Cataract Removal


Each year more than 60% of adults age 60 or older will show signs of cataracts, a clouding of the eye's natural lens. Symptoms may include poor reading vision, poor night vision, light seems more glaring than before, or colors appear less bright.

If you suffer from these symptoms, call our office for a simple screening exam.

Services Description

The Eye Clinic at Valley Medical Center has the most advanced technology available in its state-of-the-art facility. Our team is experienced and trained to perform the most technologically advanced medical and surgical eye procedures, including the removal of cataracts and the insertion of intraocular lenses. Cataract surgery is usually performed under local anesthesia on an outpatient basis and is one of the most successful procedures in all of medicine.

What is a Cataract?

A cataract is a clouding of the natural human lens. The lens is the part of your eye that focuses light onto the retina to produce clear images. It consists mainly of protein. If the protein in one's human lens denatures over time, it becomes cloudy and is called a "cataract."

One example of denaturing protein would be in "hard boiling" an egg. As the clear liquid (protein) of the egg is heated it denatures and becomes a white solid.

The human lens protein within the eye gradually denatures over years and first gets less flexible. By the age of 40 or so the lens is no longer able to flex to completely focus images for near, so we begin wearing reading glasses for close vision. At this age, however, the lens is usually still visually clear.

When Do Cataracts Occur?

Cataracts are a normal part of the aging process, the early signs of which may be noted as early as age 50. It has been said that if everyone lived to age 200 we all would need cataract removal. Some folks get cataracts earlier than others. Most cataracts progress slowly, and are not visually significant; until approximately age 65 or older. Cataracts can come on sooner with certain systemic diseases such as diabetes, or certain occupations, like glass blowers requiring one to stare at UV light all day at work.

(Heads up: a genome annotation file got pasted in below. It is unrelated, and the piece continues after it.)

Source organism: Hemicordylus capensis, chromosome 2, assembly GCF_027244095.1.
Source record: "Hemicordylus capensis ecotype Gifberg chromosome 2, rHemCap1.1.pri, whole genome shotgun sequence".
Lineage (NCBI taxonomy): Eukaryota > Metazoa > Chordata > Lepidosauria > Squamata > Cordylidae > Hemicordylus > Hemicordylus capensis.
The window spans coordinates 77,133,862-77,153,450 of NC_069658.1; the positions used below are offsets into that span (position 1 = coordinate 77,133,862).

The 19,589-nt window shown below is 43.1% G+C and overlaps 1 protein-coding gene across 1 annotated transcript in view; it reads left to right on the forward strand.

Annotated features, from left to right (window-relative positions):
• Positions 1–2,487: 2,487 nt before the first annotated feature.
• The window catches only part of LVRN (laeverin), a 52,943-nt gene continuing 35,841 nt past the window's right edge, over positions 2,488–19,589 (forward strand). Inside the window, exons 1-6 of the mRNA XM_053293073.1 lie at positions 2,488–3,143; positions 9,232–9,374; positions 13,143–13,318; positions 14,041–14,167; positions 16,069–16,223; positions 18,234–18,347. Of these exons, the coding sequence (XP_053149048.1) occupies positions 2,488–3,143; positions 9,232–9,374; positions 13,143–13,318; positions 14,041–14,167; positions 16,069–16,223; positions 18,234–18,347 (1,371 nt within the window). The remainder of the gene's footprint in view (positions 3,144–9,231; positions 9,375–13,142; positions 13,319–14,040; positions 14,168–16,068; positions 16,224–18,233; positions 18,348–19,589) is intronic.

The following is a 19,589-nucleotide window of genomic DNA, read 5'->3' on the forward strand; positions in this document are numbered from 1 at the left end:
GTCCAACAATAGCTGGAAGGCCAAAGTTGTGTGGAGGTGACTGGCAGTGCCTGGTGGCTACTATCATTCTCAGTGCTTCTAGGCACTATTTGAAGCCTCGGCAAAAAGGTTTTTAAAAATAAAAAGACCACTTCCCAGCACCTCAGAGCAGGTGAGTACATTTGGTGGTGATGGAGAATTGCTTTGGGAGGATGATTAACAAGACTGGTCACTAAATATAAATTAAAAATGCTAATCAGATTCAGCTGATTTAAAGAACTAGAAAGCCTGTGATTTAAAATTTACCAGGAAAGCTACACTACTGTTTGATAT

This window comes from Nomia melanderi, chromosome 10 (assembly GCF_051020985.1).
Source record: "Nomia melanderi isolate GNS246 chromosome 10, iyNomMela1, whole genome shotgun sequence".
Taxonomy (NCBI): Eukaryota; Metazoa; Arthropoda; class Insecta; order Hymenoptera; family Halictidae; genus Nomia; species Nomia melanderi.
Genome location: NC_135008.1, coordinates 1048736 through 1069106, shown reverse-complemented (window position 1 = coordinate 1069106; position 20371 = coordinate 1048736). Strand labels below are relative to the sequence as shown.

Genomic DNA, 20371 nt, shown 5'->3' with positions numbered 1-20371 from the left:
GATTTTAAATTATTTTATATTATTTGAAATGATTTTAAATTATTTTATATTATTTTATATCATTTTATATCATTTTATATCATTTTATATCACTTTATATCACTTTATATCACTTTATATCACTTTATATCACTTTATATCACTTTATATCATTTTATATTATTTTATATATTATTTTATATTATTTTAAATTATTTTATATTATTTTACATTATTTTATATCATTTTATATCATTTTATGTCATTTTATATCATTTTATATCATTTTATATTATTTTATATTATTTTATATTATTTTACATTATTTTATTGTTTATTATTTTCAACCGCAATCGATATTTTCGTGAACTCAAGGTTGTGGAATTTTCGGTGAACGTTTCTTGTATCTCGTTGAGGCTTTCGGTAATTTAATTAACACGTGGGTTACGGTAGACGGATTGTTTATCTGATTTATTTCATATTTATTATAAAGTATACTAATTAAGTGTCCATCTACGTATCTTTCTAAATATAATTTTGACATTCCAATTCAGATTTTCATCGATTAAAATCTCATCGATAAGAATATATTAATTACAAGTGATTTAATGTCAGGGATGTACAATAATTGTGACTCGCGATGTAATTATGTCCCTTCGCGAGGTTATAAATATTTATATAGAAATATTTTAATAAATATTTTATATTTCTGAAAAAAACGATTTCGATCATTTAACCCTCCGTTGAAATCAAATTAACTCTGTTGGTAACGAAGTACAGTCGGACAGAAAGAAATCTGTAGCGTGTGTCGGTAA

When cataracts get more advanced they start to decrease the light's ability to pass efficiently through the lens, causing a decrease in visual clarity. They usually form slowly and are associated with no pain, redness, or tearing.

When Do I Worry About It?

A cataract is not significant, however, until it interferes with vision. If a cataract becomes large or dense, it usually can be removed by surgery, but some stay small and don't change one's eyesight much in the course of a lifetime.

While cataracts result in diminished acuity because of the opacification of the lens, they do not affect the field of vision, but these people have more difficulty seeing in poorly lit environments due to a decrease in contrast sensitivity. Many people with cataracts experience increased sensitivity to light and glare. Reading material appears faded or hazy and is more difficult to read in dim lighting. Patients sometimes also notice halos around streetlights or headlights at night. People frequently mention an overall sensitivity to glare, especially at night, such as the reflection of light from metal on a car or pavement, or fluorescent ceiling lights. Colors appear faded or washed out and a change in the patient's eyeglass prescription may not improve visual clarity. During the day, patients with cataracts may notice that they are morelight sensitive, but sunglasses only appear to reduce vision.

Cataract Surgery

Cataract surgery is generally very safe, has a high success rate, and is one of the most common surgeries performed in the U.S. It is estimated that 95% of patients experience improved vision after surgery, provided there are no other eye conditions or diseases present. Approximately 5% of surgery cases result in minor complications.

During a cataract surgery, the surgeon removes the cloudy natural lens of the eye and, in most cases, replaces it with a clear silicone or acrylic lens. This implant is actually a very small prescription lens placed inside the eye that will improve the quality of distance vision for most patients, although reading glasses are almost always still needed.

More Information

For more information on Cataract Removal, click here for our Patient Info page with informative links.